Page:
Externalities as Arbitrage
How can we assess whether macro-prudential regulations are having their intended effects? If these regulations are optimal, their marginal benefit of addressing externalities should equal their marginal cost of distorting risk-sharing. These risk-sharing distortions will manifest as trading opportunities that constrained intermediaries are unable to exploit. Focusing in particular on arbitrage opportunities, I construct an "externality-mimicking portfolio" whose returns track the externalities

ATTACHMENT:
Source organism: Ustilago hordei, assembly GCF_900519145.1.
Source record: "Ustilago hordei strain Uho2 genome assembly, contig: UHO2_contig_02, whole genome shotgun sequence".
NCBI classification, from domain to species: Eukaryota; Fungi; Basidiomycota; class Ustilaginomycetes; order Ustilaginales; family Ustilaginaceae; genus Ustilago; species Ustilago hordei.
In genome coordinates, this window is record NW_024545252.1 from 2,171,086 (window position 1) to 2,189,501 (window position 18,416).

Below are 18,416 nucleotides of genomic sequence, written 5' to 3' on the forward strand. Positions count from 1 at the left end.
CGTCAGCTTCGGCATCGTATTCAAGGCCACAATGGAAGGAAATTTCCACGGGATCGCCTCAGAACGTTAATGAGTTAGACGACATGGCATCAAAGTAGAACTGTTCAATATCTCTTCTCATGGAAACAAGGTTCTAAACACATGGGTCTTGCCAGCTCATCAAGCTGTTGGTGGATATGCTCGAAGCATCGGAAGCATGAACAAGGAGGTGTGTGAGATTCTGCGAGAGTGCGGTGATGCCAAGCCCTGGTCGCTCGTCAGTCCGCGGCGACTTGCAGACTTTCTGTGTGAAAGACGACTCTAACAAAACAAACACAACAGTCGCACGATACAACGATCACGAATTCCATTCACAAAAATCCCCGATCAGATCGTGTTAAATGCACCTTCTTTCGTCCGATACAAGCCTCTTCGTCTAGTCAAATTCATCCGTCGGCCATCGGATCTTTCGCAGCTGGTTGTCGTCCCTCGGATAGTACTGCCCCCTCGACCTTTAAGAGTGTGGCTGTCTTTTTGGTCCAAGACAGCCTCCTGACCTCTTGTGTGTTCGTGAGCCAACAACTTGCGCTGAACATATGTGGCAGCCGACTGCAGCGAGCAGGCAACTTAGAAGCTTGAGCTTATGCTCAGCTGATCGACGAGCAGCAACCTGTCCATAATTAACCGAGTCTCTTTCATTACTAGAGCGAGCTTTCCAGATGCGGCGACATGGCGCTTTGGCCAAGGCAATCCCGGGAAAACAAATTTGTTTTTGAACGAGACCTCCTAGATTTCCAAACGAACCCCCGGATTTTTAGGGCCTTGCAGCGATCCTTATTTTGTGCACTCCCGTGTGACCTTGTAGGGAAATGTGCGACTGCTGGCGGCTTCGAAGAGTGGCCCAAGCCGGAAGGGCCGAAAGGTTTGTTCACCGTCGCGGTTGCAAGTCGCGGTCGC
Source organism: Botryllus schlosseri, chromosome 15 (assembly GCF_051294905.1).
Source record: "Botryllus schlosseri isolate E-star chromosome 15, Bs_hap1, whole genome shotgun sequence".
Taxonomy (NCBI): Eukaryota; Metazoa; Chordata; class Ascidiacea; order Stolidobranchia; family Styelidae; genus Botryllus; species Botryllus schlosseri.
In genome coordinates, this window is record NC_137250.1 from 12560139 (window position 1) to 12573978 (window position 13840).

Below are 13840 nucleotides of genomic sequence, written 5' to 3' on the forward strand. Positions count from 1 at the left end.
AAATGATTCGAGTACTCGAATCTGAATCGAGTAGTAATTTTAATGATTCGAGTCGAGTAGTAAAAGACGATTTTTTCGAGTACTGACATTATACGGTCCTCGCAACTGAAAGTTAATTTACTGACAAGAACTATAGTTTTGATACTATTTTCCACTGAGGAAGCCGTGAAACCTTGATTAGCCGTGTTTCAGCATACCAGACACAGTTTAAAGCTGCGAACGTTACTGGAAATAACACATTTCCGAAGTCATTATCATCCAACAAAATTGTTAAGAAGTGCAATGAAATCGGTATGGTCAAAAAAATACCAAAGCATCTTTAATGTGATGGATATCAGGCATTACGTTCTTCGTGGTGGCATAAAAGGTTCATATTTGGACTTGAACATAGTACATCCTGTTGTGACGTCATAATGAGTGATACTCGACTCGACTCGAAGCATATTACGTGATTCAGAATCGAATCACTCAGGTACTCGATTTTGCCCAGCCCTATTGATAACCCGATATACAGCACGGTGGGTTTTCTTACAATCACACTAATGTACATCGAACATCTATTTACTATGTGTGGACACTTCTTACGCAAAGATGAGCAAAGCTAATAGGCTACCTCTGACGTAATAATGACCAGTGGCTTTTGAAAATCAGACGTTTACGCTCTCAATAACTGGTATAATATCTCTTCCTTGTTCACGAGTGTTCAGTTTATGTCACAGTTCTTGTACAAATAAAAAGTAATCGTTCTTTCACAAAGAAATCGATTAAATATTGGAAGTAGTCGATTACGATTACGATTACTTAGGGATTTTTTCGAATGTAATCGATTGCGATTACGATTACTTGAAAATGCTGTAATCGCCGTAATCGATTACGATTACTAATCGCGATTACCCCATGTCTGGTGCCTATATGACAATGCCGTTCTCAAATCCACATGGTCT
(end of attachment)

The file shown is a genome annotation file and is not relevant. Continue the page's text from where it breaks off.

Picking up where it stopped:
... the externalities that would rationalize existing regulations as optimal. I conduct a revealedpreference exercise using this portfolio and test whether the recovered externalities are sensible. I find that the signs of existing CIP violations are inconsistent with optimal macro-prudential policy. unable to exploit (due to the capital controls). If the planner's optimal policy is to limit borrowing by domestic agents, the on-shore rate will be higher than the off-shore rate; if instead the optimal policy encourages borrowing, the reverse will be true. That is, the sign of the arbitrage is determined, under optimal policies, by the direction of the externality. Moreover, the magnitude of the arbitrage measures the size of the distortion created by the capital controls, and hence under an optimal policy is determined by the magnitude of the externalities being addressed. By observing the arbitrage, we can therefore infer the nature of the externalities that would justify the capital controls that create the arbitrage. This example illustrates the basic idea behind the exercise. Reality, of course, is more complicated. Real-world macro-prudential policies such as leverage constraints on financial intermediaries have complicated effects, and it is not a priori obvious how they redistribute wealth between agents across states of nature and over time. Consequently, it is not clear whether or not these policies alleviate or exacerbate externalities. The framework I develop in this paper examines the arbitrages created by macro-prudential policies to assess whether or not these policies are having their intended effects. I begin by outlining a general equilibrium with incomplete markets (GEI) framework that distinguishes between two classes of agents, "households" and "intermediaries." In this framework, I show that optimal policy equates the marginal benefits of addressing externalities with the marginal cost of distorting risk-sharing (as in Farhi and Werning (2016) ). I then show that, under some additional assumptions about how policy is implemented, these risk-sharing distortions will manifest themselves as arbitrage opportunities. To clarify the underlying mechanism and provide a concrete example, I develop the example of capital controls in a simple model, building on Fanelli and Straub (2019) . The central contribution of the paper uses the relationship between arbitrages and externalities to construct what I call the "externality-mimicking portfolio." The returns of this portfolio are the projection of the externalities onto the space of returns. The portfolio can also be thought of as representing the minimum difference between the household and intermediary SDFs necessary to explain observed arbitrages (an analog of Hansen and Richard (1987)), or as the portfolio that maximizes what I call the "Sharpe ratio due to arbitrage" (an analog of Hansen and Jagannathan (1991)). Using data on interest rates, foreign exchange spot and forward rates, and foreign exchange options, I construct an externality-mimicking portfolio. The weights in this portfolio are entirely a function of asset prices; no estimation is required. If policy is optimal, this portfolio's returns track the externalities the social planner perceives when consider-2 ing transfers of wealth between the households and intermediaries in various states of the world. When its returns are positive (negative), the planner perceives positive (negative) externalities when transferring wealth from intermediaries to households. In "bad times," we would expect this portfolio to have negative returns, consistent with the idea that the planner would like to encourage intermediaries to hold more wealth in these states. I consider two definitions of "bad times." First, intuitively, bad times can be defined as times in which the intermediaries have a high marginal utility of wealth. Using this definition, I show that it is sufficient to study the expected returns of the externality-mimicking portfolio, and test if they are positive. Second, I define "bad times" using the stress test scenarios developed by the Federal Reserve. I argue that these tests are statements about when the Fed would like intermediaries to have more wealth, and as a result the returns of the externality-mimicking portfolio should be negative in the stress test scenarios. However, I find that the expected return of the externality-mimicking portfolio is generally negative, and that its returns in the stress tests are often positive. This implies that the externalities that would justify current regulation are positive in bad times, which appears inconsistent with intuition and suggests that regulations are not having their desired effect. The basic issue is that some CIP violations (e.g. AUD-USD and JPY-USD) have the wrong sign. That is, because JPY appreciates and AUD depreciates vs. USD in bad times, optimal policy should encourage intermediaries to be long JPY and short AUD (i.e. short the carry trade). But the signs of the CIP violations are such that they encourage intermediaries to be long the carry trade, taking on more macro-economic risk. I speculate that this issue arises from an interaction between leverage constraints (which do not consider the "sign" of a trade) and demand from customers for carry trade risk, as suggested by Du et al. (2018). My theoretical framework builds on the GEI framework of Geanakoplos and Polemarchakis (1986) and Farhi and Werning (2016). My example of capital controls resembles both Fanelli and Straub (2019) and example 5.4 of Farhi and Werning (2016). The framework I develop specializes the standard GEI model in several respects. First, I assume that there are two classes of agents, households and intermediaries, who have different degrees of access to markets, in the spirit of Gromb and Vayanos (2002). Second, a key difference between this paper and the work of Farhi and Werning (2016), and also the discussion of pecuniary externalities in Dávila and Korinek (2017), is my focus on an implementation of the constrained efficient allocation using quantity constraints, rather than agent-state-or agent-state-good-specific taxes. Studying this implementation is both realistic, in the sense that regulation on banks takes this form, and it enables the empirical exercise that follows. Externalities and Arbitrage In this section, I describe the connection between externalities and arbitrage under optimal policy in a GEI framework. First, I discuss the marginal-cost vs. marginal-benefit tradeoff facing the planner, building on the existing literature. Next, I introduce financial intermediation into the GEI framework, describe how the planner can implement optimal policies, and show that implementing the optimal policies creates apparent arbitrage opportunities.